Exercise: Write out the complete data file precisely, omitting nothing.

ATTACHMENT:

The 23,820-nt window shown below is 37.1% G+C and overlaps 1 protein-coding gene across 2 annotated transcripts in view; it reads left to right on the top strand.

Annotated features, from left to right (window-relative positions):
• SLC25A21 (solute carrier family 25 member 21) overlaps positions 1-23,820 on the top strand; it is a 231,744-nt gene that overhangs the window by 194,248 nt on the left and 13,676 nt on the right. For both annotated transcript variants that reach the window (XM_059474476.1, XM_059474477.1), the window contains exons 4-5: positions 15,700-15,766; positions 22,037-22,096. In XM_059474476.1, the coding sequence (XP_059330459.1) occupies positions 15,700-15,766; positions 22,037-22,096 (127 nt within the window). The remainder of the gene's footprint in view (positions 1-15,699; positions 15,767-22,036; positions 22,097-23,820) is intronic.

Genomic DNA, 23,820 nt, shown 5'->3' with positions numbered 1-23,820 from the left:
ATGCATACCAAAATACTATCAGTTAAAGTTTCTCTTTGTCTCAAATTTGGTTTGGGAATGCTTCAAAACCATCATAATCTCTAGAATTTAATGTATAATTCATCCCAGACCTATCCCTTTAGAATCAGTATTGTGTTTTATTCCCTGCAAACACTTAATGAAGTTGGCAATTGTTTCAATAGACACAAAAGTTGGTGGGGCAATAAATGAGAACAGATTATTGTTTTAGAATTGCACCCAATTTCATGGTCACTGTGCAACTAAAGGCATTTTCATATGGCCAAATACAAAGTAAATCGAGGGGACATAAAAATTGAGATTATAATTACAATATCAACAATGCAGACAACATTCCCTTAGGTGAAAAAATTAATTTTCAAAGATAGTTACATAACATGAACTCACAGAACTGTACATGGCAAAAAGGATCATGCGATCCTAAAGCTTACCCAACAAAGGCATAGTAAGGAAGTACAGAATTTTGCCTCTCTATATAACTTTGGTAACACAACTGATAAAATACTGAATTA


The 23,820-nt window shown below is 37.1% G+C and overlaps 1 protein-coding gene across 2 annotated transcripts in view; it reads left to right on the top strand.

Annotated features, from left to right (window-relative positions):
• SLC25A21 (solute carrier family 25 member 21) overlaps positions 1-23,820 on the top strand; it is a 231,744-nt gene that overhangs the window by 194,248 nt on the left and 13,676 nt on the right. For both annotated transcript variants that reach the window (XM_059474476.1, XM_059474477.1), the window contains exons 4-5: positions 15,700-15,766; positions 22,037-22,096. In XM_059474476.1, the coding sequence (XP_059330459.1) occupies positions 15,700-15,766; positions 22,037-22,096 (127 nt within the window). The remainder of the gene's footprint in view (positions 1-15,699; positions 15,767-22,036; positions 22,097-23,820) is intronic.

Genomic DNA, 23,820 nt, shown 5'->3' with positions numbered 1-23,820 from the left:
ATGCATACCAAAATACTATCAGTTAAAGTTTCTCTTTGTCTCAAATTTGGTTTGGGAATGCTTCAAAACCATCATAATCTCTAGAATTTAATGTATAATTCATCCCAGACCTATCCCTTTAGAATCAGTATTGTGTTTTATTCCCTGCAAACACTTAATGAAGTTGGCAATTGTTTCAATAGACACAAAAGTTGGTGGGGCAATAAATGAGAACAGATTATTGTTTTAGAATTGCACCCAATTTCATGGTCACTGTGCAACTAAAGGCATTTTCATATGGCCAAATACAAAGTAAATCGAGGGGACATAAAAATTGAGATTATAATTACAATATCAACAATGCAGACAACATTCCCTTAGGTGAAAAAATTAATTTTCAAAGATAGTTACATAACATGAACTCACAGAACTGTACATGGCAAAAAGGATCATGCGATCCTAAAGCTTACCCAACAAAGGCATAGTAAGGAAGTACAGAATTTTGCCTCTCTATATAACTTTGGTAACACAACTGATAAAATACTGAATTA